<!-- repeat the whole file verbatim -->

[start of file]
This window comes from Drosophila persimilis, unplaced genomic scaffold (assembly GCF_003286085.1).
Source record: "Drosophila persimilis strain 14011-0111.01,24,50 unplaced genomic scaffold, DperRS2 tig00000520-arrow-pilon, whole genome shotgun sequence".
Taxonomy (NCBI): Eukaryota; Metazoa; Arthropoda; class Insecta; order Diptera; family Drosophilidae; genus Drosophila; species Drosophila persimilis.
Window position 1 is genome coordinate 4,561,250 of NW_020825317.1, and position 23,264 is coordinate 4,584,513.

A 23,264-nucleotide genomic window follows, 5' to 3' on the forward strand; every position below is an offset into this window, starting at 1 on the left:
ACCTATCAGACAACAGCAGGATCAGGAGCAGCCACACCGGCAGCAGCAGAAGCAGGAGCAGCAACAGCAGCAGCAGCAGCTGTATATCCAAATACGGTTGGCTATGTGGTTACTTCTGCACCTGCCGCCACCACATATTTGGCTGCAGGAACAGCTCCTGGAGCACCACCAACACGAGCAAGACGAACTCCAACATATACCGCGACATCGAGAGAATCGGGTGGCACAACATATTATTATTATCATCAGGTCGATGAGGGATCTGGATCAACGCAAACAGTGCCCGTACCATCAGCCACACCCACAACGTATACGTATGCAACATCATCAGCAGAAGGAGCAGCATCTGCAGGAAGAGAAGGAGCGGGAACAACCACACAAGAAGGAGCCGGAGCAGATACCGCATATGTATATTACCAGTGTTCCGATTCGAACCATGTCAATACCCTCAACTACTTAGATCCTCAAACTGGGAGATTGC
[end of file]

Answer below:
This window comes from Drosophila persimilis, unplaced genomic scaffold (assembly GCF_003286085.1).
Source record: "Drosophila persimilis strain 14011-0111.01,24,50 unplaced genomic scaffold, DperRS2 tig00000520-arrow-pilon, whole genome shotgun sequence".
Taxonomy (NCBI): Eukaryota; Metazoa; Arthropoda; class Insecta; order Diptera; family Drosophilidae; genus Drosophila; species Drosophila persimilis.
Window position 1 is genome coordinate 4,561,250 of NW_020825317.1, and position 23,264 is coordinate 4,584,513.

A 23,264-nucleotide genomic window follows, 5' to 3' on the forward strand; every position below is an offset into this window, starting at 1 on the left:
ACCTATCAGACAACAGCAGGATCAGGAGCAGCCACACCGGCAGCAGCAGAAGCAGGAGCAGCAACAGCAGCAGCAGCAGCTGTATATCCAAATACGGTTGGCTATGTGGTTACTTCTGCACCTGCCGCCACCACATATTTGGCTGCAGGAACAGCTCCTGGAGCACCACCAACACGAGCAAGACGAACTCCAACATATACCGCGACATCGAGAGAATCGGGTGGCACAACATATTATTATTATCATCAGGTCGATGAGGGATCTGGATCAACGCAAACAGTGCCCGTACCATCAGCCACACCCACAACGTATACGTATGCAACATCATCAGCAGAAGGAGCAGCATCTGCAGGAAGAGAAGGAGCGGGAACAACCACACAAGAAGGAGCCGGAGCAGATACCGCATATGTATATTACCAGTGTTCCGATTCGAACCATGTCAATACCCTCAACTACTTAGATCCTCAAACTGGGAGATTGC